If you’ve been using only one or two passwords for all your online accounts, particularly if you’ve been doing this for a while, you’re a great candidate for identity or credit card/bank account information theft. Not to mention that you have been putting at risk all other kinds of information you might have stored online.
At the same time, using different yet simple passwords with only a few characters or random words from the dictionary or those that others can easily find or figure out (because you wrote them all down on a piece of paper) is very risky as well. Password management should by no means be taken lightly, as significant damage may be caused if something goes wrong, for example if your account is cracked. Well, this is where password managers come in.
Password Managers Make Things Easy For You
Many people don’t realize just how useful these products can be, because they don’t understand what their specific function actually is.
Most password managers work by integrating into your browser. If you, for example, use a specific web page to log in somewhere, it can remember your login information and fill it out for you in the future so you don’t have to. If you have multiple accounts for this login page, it will offer you a choice.
Some password managers will also offer to remember your new password if you’ve changed the old one. While most browsers now have this integrated already, it is well-known that browsers are a rather weak point of internet security. But what you’ll want to do before all of this, is enter all your passwords into the password manager’s record, so that you can replace weak or duplicate passwords; some products will even do this automatically for you.
They Are Less Work
Another good automated feature most password management products offer is coming up with the strongest and most unique possible passwords for you that are almost impossible to crack.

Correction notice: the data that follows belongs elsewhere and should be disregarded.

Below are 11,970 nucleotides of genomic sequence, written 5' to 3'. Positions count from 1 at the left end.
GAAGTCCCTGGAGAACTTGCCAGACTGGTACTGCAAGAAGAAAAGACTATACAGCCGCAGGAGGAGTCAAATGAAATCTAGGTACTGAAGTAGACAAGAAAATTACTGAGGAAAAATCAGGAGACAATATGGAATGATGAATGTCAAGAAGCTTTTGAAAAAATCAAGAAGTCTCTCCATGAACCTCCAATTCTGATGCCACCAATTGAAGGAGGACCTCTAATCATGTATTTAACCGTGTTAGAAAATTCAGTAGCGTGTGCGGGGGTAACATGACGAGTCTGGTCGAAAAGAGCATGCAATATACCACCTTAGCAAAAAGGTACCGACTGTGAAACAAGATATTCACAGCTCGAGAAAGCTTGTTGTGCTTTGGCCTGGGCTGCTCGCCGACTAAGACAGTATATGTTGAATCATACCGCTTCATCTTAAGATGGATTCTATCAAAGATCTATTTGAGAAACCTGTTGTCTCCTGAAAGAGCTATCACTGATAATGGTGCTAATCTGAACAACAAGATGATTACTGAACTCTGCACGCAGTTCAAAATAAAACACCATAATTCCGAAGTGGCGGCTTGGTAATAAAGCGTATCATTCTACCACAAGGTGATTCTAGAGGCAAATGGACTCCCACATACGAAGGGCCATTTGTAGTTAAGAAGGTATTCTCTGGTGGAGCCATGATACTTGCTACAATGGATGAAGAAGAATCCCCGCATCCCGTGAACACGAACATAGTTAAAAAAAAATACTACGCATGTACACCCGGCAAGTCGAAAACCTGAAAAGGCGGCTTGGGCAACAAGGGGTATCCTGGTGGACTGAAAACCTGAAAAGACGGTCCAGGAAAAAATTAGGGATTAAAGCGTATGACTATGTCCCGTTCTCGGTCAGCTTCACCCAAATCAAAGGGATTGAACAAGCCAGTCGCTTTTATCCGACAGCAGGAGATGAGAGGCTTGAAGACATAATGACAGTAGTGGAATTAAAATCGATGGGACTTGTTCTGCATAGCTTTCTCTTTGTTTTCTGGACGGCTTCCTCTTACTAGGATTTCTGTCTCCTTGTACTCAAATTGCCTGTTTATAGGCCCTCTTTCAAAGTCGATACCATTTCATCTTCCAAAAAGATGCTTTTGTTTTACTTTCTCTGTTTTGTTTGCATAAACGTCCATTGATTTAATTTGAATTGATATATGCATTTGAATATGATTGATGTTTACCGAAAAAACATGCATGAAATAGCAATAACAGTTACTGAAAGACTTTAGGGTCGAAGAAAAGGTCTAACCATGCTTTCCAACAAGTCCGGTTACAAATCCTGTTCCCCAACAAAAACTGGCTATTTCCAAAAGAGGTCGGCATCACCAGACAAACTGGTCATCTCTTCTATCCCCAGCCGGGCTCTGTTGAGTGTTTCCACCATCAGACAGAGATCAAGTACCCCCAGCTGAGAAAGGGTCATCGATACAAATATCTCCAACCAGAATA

Of course, the best part is that you won’t have to keep track of these complicated, impossible to crack passwords. The password manager will do that for you. These automatically generated, long passwords can be tiresome to enter by yourself if you’re using a device other than your PC. Luckily, most password managers now will synchronise your accounts across all your devices, such as smartphones and tablets, which of course requires some form of authentication.
Some password managers offer pretty handy advanced features. They can, for example, manage your application passwords – not just ones you use for websites – automatically change passwords for you, or they might provide a special secure browser you can use without worrying about your credentials being stolen. There are also some fancy features like sharing passwords with users securely, or transferring your password info to a trusted person in case something unfortunate happens to you.
Where Are The Passwords Kept?
As for where the password manager stores your info, not all of them use the same method, and because it’s rather unclear which one is best, you’ll have to decide depending on your situation and preferences. Basically, your passwords can be stored either online in a cloud, or offline on your PC. None of these are 100% safe, so try to get into the details before you decide on a product.
In the end, it you are even a basic internet user, the benefits of having a password manager around is clear. In this day of technology advancement and internet theft and fraud, they have certainly become a must-have.